Truly free societies offer a few perks to their constituents. A legal presumption of innocence is one of the primaries, along with the right to move about freely within the country, without police interference. That includes a presumption that all persons you might encounter are ashore legally, until such is proven otherwise.
In Australia, one’s skin colour or English language capacities can not be a legitimate cause for detention- unless these are causes to exclude a person from becoming an Australian citizen. Australian law recognises naturalised citizens as having rights equivalent to those of domestically born Australians. Citizens are not required to carry proof of citizenship at all times, whether that citizenship was acquired by birth or by naturalisation.
I am a naturalised Australian citizen, yet I speak English with a prominent American accent. All the same, I insist upon being treated by police as though I was born in Ferntree Gully. If I am approached by police over a traffic matter, I will produce my NSW driving licence, as would any other Australian. Being that I am blonde and blue eyed, I’m unlikely to receive any further scrutiny. However, if I were olive-skinned or almond-eyed, you can bet I would get more than a few queries about my residency permission.
John HoWARd has raised the spectre of a national ID card in the wake of the London bombings, as some sort of a means of protecting against terrorism in Australia. Given that the accused bombers in London were otherwise unsuspected, legal residents of England, even a compulsory ID card would have done nothing to stop that attack.
Further, knowing the nature of Aussies, if all persons in Australia were required to carry an ID card at all times, millions of them would appear at police stations without cards and volunteer to be jailed. HoWARd’s own backbench has already indicated dissent.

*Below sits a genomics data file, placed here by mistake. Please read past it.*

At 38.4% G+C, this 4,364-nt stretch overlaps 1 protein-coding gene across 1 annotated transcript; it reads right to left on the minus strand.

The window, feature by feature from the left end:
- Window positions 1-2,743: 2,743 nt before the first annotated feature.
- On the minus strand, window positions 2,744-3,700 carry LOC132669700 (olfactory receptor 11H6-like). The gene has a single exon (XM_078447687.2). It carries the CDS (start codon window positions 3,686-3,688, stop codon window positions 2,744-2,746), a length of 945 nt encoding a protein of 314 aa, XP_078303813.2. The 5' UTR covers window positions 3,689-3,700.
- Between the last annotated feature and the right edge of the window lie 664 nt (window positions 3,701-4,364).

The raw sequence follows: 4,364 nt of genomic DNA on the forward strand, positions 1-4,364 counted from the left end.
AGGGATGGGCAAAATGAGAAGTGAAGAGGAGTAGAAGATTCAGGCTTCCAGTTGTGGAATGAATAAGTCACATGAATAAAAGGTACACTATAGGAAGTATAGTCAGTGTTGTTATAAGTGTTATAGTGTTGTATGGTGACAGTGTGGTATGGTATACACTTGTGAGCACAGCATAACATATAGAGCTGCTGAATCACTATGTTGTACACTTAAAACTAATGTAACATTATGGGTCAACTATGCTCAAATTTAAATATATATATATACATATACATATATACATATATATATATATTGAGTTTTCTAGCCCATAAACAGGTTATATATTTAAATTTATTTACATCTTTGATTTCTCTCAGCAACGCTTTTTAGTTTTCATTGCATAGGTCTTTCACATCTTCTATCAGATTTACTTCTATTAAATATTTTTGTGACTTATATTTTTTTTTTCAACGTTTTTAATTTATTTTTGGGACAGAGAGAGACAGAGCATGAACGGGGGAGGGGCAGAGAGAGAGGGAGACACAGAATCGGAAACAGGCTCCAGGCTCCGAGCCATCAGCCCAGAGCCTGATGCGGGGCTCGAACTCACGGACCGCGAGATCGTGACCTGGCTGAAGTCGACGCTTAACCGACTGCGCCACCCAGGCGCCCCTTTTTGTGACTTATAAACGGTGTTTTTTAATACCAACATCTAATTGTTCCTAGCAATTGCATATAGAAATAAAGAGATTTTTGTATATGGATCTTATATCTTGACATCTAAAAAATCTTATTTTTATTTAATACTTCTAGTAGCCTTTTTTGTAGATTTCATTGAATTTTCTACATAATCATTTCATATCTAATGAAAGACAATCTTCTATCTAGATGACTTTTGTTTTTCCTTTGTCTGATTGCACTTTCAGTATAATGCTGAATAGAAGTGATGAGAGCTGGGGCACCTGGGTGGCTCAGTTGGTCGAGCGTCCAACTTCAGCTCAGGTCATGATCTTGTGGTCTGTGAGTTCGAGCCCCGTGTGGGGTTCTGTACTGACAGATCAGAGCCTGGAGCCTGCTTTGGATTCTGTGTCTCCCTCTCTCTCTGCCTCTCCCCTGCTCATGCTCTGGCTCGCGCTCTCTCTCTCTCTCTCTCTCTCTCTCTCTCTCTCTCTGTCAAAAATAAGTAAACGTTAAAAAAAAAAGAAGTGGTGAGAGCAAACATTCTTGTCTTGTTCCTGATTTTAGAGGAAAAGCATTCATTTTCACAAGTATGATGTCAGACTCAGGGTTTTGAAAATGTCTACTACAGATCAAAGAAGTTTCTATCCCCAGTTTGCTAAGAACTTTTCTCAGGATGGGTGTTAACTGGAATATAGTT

HoWARd himself opposed the introduction of a national ID card in 1987 when he was in the opposition. He now claims that times have changed and that a compulsory national ID card is desirable, though HoWARd admits that compulsory national ID cards may indeed constitute a breach of civil rights.
I’ll take that one step further and suggest that compulsory ID cards are a breach of human rights. A free society and the government thereof exists to preserve the way of life of a free people, not to curtail freedoms… and thus perpetuate itself.
Even if you vote Liberal, you cannot possibly agree that mandatory ID cards are a character of a free and democratic nation, nor will they significantly aid in protection against terrorist attacks. A policy of openness and trust with the Australian Muslim community will be a cornerstone in preventing the sort of attack suffered by Londoners.
Our foreign policy must match our intent. While there may be some merit in militarily opposing those who would change the culture of secular societies by force, I suspect that quite a lot of steam could be taken out of the Al Qaeda movement simply by western nations recognising the existence of their Muslim neighbours and attracting the vocal approval of moderate Muslims.
Following the irrational GW Shrub’s illegal war into Iraq made Australia into a prime terrorist target. Only our relative geographical isolation has so far kept us safe- while Madrid was bombed. Withdrawing Australian forces from Iraq may indeed redirect the attention of potential terrorists to other nations… hopefully before we have our own domestic sob-story in the headlines.
HoWARd, it seems, has so far only launched a ‘trial balloon’ as it is known in US politics, to gauge public opinion. While he’s listening, let him know how you feel about compulsory ID cards. Fire off a letter to JWH and also your local Liberal MP.
The ‘fair-go’ should go worldwide.
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